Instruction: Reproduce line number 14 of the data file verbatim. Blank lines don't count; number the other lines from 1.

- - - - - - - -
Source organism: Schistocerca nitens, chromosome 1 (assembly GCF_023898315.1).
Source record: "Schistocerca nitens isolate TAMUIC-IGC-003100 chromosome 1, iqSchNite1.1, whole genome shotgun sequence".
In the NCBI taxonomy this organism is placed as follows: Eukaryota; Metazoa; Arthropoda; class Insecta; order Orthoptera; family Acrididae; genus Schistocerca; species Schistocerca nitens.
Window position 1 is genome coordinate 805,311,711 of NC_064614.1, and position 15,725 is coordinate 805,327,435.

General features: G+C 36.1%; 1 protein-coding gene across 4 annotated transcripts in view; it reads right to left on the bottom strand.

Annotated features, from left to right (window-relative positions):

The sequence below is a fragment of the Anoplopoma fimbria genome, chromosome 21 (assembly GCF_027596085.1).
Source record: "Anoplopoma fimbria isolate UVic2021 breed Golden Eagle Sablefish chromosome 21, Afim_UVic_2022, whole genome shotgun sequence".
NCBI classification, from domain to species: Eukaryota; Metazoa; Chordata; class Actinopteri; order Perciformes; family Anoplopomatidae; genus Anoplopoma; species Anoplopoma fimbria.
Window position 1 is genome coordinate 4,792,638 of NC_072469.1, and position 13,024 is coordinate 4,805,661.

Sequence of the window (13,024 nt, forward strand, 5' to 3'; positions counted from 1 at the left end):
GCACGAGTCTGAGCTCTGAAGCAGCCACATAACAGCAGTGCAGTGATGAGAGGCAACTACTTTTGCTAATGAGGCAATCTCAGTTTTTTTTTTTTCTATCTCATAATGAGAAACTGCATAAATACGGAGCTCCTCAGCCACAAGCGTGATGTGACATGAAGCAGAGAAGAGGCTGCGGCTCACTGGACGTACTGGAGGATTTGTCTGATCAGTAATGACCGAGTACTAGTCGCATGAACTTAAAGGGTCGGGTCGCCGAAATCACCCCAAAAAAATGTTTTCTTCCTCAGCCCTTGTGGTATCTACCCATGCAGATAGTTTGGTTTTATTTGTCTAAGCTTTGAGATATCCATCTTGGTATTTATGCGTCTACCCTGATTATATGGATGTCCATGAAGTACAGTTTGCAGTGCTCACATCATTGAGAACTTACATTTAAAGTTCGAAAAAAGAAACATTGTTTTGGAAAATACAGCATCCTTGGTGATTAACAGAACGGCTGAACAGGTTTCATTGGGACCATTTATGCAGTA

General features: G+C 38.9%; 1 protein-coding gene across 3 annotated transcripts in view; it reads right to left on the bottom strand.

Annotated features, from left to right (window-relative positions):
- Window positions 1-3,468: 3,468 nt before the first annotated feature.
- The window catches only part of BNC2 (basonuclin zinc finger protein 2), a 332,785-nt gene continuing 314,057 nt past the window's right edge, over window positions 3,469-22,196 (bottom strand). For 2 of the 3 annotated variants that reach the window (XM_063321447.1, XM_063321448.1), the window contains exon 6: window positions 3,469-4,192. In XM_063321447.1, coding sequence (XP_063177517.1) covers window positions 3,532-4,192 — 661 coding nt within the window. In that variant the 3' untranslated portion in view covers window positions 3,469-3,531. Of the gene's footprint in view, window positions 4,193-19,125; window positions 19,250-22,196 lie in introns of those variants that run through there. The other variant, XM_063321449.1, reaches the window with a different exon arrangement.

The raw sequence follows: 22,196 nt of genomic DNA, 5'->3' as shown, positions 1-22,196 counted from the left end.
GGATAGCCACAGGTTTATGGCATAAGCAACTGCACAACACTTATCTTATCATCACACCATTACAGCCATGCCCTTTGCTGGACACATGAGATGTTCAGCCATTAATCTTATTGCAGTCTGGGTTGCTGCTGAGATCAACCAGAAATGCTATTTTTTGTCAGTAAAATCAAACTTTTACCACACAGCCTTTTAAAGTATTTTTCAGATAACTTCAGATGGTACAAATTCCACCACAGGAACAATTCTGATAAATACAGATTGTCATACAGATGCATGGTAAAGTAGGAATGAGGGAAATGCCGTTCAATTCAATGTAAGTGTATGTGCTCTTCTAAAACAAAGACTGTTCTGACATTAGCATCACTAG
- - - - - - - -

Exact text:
Annotated features, from left to right (window-relative positions):